Road Centrality and Urban Landscape Patterns in Wuhan City, China

Investigating the relationship between road centrality and urban landscape patterns is important for transport planning and land management. A multiple centrality assessment (MCA) model is used to measure local and global road centrality indicators, namely, closeness, betweenness, and straightness. In this study, the node-based weight of road grade and width is used, and urban landscape patterns are described using percentage of landscape (PLAND), Shannon’s diversity index (SHDI), mean patch size (MPS), and the mean shape index (MSI). Kernel density estimation (KDE) is also used to convert results to a basic raster unit, and Spearman rank correlation quantifies relationships at the landscape and class levels. Results show that (1) local and global centrality comprehensively describe the structural properties of roads in Wuhan City; (2) a relationship exists between road centrality and urban landscape (The urban landscape is more fragmented when a location has a higher centrality.); (3) a location with centrality advantage attracts more commercial and financial, residential, and transportation land use while excluding cultivated land use; (4) a location with centrality advantage results in greater fragmentation of industrial and storage, municipal, and public building land use; and (5) the shape of industrial and storage land use tends to be more regular while residential land use reflects a more irregular pattern when a location possesses a centrality advantage. The authors' findings suggest that road centrality is crucial in shaping urban landscapes and land-use allocations, and it helps the development and restoration of urban landscapes.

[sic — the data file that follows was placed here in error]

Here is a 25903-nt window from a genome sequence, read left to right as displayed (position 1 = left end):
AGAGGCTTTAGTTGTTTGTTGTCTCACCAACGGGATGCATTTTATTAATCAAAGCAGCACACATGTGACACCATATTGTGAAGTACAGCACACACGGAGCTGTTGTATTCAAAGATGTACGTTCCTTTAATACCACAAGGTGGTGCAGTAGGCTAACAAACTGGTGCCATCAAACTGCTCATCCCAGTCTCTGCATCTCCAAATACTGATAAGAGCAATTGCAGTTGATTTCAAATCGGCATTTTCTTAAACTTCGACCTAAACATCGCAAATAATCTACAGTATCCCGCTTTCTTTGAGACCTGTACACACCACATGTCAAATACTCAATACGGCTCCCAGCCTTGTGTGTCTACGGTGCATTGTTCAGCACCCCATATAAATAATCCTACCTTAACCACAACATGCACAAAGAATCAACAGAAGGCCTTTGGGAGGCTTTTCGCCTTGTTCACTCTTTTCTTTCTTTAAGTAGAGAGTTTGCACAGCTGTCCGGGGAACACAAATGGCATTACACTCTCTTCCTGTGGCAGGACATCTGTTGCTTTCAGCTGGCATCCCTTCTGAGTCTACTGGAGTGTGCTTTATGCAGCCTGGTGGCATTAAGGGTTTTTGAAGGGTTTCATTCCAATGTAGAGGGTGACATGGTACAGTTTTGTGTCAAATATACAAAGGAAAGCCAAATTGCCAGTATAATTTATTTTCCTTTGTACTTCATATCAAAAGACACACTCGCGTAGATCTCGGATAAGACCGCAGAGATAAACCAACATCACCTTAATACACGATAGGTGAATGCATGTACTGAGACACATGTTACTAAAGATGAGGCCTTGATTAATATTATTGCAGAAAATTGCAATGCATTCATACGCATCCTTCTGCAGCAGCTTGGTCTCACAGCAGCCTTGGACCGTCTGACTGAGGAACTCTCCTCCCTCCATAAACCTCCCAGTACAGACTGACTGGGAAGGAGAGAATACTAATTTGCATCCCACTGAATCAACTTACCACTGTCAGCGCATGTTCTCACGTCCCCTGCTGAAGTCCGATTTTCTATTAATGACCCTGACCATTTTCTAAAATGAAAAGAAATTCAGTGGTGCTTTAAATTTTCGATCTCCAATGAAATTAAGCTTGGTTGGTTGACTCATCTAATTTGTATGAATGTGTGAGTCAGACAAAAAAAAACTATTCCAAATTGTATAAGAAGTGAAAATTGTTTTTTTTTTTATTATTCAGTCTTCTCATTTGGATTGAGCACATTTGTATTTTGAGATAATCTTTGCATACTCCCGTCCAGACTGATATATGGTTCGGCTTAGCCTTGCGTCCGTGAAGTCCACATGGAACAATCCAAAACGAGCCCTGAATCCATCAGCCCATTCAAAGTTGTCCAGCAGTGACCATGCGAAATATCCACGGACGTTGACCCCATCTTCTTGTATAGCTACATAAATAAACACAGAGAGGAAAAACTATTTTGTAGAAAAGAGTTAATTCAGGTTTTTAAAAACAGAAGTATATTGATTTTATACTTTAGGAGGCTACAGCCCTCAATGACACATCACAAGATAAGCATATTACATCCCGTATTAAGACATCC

Language

  • English

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Filing Info

  • Accession Number: 01666348
  • Record Type: Publication
  • Files: TRIS, ASCE
  • Created Date: Mar 29 2018 3:05PM